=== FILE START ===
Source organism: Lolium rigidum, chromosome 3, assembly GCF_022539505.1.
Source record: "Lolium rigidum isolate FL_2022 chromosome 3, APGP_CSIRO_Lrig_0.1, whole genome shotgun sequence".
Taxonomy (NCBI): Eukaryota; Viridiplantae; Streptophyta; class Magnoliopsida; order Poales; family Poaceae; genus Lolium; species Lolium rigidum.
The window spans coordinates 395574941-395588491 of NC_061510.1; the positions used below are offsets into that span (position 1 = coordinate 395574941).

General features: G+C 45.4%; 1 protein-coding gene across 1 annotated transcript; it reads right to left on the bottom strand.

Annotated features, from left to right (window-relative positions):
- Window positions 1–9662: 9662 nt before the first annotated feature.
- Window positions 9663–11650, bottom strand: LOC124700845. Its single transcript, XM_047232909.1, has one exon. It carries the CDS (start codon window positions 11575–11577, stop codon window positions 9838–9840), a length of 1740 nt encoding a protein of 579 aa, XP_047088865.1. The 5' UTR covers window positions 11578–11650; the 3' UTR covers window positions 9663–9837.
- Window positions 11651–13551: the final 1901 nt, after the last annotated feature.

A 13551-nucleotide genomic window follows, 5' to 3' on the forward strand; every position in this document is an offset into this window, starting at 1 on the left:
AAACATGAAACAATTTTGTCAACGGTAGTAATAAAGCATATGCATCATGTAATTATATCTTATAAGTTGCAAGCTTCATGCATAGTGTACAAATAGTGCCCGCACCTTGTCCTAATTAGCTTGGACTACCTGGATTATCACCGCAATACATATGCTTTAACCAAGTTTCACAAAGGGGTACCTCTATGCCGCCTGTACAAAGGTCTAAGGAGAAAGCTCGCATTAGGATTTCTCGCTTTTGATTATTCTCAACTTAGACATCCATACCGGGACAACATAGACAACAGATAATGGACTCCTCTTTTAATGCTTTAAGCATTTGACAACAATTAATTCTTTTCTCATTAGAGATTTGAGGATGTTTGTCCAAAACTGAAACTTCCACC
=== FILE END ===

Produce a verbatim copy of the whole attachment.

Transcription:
Source organism: Lolium rigidum, chromosome 3, assembly GCF_022539505.1.
Source record: "Lolium rigidum isolate FL_2022 chromosome 3, APGP_CSIRO_Lrig_0.1, whole genome shotgun sequence".
Taxonomy (NCBI): Eukaryota; Viridiplantae; Streptophyta; class Magnoliopsida; order Poales; family Poaceae; genus Lolium; species Lolium rigidum.
The window spans coordinates 395574941-395588491 of NC_061510.1; the positions used below are offsets into that span (position 1 = coordinate 395574941).

General features: G+C 45.4%; 1 protein-coding gene across 1 annotated transcript; it reads right to left on the bottom strand.

Annotated features, from left to right (window-relative positions):
- Window positions 1–9662: 9662 nt before the first annotated feature.
- Window positions 9663–11650, bottom strand: LOC124700845. Its single transcript, XM_047232909.1, has one exon. It carries the CDS (start codon window positions 11575–11577, stop codon window positions 9838–9840), a length of 1740 nt encoding a protein of 579 aa, XP_047088865.1. The 5' UTR covers window positions 11578–11650; the 3' UTR covers window positions 9663–9837.
- Window positions 11651–13551: the final 1901 nt, after the last annotated feature.

A 13551-nucleotide genomic window follows, 5' to 3' on the forward strand; every position in this document is an offset into this window, starting at 1 on the left:
AAACATGAAACAATTTTGTCAACGGTAGTAATAAAGCATATGCATCATGTAATTATATCTTATAAGTTGCAAGCTTCATGCATAGTGTACAAATAGTGCCCGCACCTTGTCCTAATTAGCTTGGACTACCTGGATTATCACCGCAATACATATGCTTTAACCAAGTTTCACAAAGGGGTACCTCTATGCCGCCTGTACAAAGGTCTAAGGAGAAAGCTCGCATTAGGATTTCTCGCTTTTGATTATTCTCAACTTAGACATCCATACCGGGACAACATAGACAACAGATAATGGACTCCTCTTTTAATGCTTTAAGCATTTGACAACAATTAATTCTTTTCTCATTAGAGATTTGAGGATGTTTGTCCAAAACTGAAACTTCCACC